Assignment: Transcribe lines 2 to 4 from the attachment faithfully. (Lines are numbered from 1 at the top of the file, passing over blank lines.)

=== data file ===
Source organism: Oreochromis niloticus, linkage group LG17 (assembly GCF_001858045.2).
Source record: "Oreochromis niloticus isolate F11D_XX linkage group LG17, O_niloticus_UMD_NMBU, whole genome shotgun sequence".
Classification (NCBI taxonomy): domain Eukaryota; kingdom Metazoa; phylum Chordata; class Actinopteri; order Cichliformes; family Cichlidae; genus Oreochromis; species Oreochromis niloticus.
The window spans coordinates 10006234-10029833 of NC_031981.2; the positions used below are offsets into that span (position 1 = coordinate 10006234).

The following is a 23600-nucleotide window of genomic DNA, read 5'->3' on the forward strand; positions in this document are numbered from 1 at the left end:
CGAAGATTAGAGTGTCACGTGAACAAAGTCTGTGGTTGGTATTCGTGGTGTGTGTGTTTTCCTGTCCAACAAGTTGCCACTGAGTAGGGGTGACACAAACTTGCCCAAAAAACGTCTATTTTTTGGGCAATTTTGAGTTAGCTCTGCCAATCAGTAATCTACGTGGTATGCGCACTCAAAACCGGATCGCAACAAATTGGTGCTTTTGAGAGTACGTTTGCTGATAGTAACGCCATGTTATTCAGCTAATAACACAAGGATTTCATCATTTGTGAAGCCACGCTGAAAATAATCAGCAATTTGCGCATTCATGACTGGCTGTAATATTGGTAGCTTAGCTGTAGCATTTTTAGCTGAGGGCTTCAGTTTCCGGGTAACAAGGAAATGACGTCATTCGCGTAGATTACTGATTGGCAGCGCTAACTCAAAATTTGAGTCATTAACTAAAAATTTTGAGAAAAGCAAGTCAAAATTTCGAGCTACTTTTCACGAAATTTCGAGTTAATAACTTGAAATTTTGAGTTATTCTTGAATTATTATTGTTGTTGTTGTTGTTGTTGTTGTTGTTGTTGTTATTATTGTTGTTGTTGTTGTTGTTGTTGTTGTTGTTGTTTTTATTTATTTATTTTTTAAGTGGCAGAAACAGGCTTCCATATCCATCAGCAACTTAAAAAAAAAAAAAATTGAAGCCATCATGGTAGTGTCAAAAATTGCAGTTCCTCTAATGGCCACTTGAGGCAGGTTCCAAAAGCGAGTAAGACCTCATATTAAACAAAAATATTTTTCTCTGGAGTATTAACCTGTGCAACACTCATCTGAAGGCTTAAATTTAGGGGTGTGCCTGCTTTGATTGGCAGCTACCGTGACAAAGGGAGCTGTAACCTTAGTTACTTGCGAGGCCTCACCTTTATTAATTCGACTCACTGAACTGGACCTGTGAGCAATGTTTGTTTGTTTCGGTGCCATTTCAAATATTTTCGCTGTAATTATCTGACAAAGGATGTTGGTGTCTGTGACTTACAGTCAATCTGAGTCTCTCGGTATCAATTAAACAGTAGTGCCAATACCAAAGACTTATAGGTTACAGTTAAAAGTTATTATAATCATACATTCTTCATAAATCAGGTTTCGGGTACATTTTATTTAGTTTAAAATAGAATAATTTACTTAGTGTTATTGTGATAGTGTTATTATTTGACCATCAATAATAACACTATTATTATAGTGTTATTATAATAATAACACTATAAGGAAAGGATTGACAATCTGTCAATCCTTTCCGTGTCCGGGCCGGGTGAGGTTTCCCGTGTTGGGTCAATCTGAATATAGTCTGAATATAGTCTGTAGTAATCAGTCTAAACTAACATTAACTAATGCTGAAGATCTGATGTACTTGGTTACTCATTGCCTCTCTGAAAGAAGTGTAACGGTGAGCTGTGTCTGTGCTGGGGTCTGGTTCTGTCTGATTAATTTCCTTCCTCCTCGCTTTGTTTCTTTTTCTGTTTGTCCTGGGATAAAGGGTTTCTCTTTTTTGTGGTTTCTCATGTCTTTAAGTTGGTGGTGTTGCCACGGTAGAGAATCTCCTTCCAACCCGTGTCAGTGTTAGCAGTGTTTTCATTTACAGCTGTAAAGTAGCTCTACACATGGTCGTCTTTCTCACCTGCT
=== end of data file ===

Source record: "Oreochromis niloticus isolate F11D_XX linkage group LG17, O_niloticus_UMD_NMBU, whole genome shotgun sequence".
Classification (NCBI taxonomy): domain Eukaryota; kingdom Metazoa; phylum Chordata; class Actinopteri; order Cichliformes; family Cichlidae; genus Oreochromis; species Oreochromis niloticus.
The window spans coordinates 10006234-10029833 of NC_031981.2; the positions used below are offsets into that span (position 1 = coordinate 10006234).